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SEO doesn’t shouldn’t your site’s front-end

By February 23, 2021No Comments

On my SEO Emails section (where I share helpful responses to commonly asked queries) I recently shared a not uncommon occurrence, where a site owner gets the SEO work delivered and then blames the work for causing problems with the front-end of the site.

SEO doesn't shouldn't your site's front-end - Mahoney Web Marketing

It’s actually very rare for that to happen. On-site SEO has two main components:

  1. site wide SEO work. For example, default settings for social sharing, sitemaps, robots.txt files, all manner of things.
  2. page specific work. This includes title and description tags, social sharing meta tags, image alt and title tags, things like that.

When clients do suggest that SEO has somehow changed their site’s layout or display, it’s usually related (to their mind) related to that second part, that certain pages don’t show like they should, or used to, etc.

But the information output there is all very standard. Title tags are ubiquitous, descriptions, social tags and the like are all just meta content. They live in the head of the page’s code – meta head tags of this nature are there to be read by search engines and browsers – they don’t impact the display or front-end of the site at all.

And image tags like alt and title tags are added to the code that makes an image display – it was showing anyway, so again there’s no change to how the page looks.

So what’s going on? Why do clients occasionally worry search engine optimisation work has impacted how visitors will see their site?

Quite simply – and when you think about it this makes perfect sense – the problem were already there. A lot of website owners don’t check their site thoroughly regularly. They might just preview new blog posts, or see the homepage fairly often. So they’re not always going to notice errors.

But after paying an SEO professional for a service as vital as organic search marketing, or indeed paying any web developer for a service, they’re much more likely to flick through their site to see if anything has happened to it.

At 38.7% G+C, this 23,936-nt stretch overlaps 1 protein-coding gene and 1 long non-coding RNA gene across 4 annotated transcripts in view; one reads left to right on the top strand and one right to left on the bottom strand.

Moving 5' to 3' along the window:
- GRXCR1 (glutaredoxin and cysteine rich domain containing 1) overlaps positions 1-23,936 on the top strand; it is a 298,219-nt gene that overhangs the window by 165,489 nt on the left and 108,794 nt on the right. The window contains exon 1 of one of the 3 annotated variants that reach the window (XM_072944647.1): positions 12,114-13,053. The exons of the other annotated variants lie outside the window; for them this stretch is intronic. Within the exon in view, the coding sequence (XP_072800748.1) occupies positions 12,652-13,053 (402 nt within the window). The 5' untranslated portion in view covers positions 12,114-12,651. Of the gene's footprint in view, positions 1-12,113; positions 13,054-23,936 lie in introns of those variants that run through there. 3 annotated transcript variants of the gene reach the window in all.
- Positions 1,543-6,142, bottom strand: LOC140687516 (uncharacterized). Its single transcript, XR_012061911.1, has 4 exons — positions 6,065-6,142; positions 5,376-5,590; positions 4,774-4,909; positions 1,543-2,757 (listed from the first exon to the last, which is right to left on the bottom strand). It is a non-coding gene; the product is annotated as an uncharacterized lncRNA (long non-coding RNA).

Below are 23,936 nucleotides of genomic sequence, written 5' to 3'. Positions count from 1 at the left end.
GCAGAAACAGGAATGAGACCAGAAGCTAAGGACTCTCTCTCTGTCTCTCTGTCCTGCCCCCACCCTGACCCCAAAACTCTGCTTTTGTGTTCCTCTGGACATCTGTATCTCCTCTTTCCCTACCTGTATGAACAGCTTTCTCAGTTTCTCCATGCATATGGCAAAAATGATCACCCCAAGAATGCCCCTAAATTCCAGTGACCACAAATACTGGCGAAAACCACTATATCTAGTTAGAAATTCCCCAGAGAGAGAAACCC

And that’s when they notice the historical problems.

Fortunately from my perspective as an SEO expert who works in this field full-time there are ways to illustrate that. Google has a recent cache of the last time they scanned a page (so as long as that’s not been updated in the meantime, it can be used to show the problem existed before any SEO work was done) and the Wayback Machine (from the Internet Archive) can fulfill the same role.

So it’s usually fairly easy to prove.

When I complete an SEO task for a new client I usually get a great big thank you in my inbox. But when something like this happens the email will usually be quite accusatory and aggressive, not allowing for the the possibility something else could have caused the problem – even quite a long time ago.

I suppose the moral of the story is quite simple. Website owners, keep an eye on your websites and make sure they work. This is important for a whole host of reasons; I really recommend checking your contact forms work too. My SEO work brings extra visitors (consistently) but if they can’t get in touch with you because something isn’t working it’s a tragedy. And if you do notice a problem be open to a variety of causes and reasons before placing blame. (Quite often problems with sites are caused by updating your theme, plugins, the WordPress core – those things can even auto-update which means you might not even know there’s been a change).

From my end of things I’ll keep doing my best to explain things to anyone with a question, matter-of-factly and politely, knowing full well when someone else is wrong it’s simply because they didn’t know something.

And who could blame someone for that?


Author Peter

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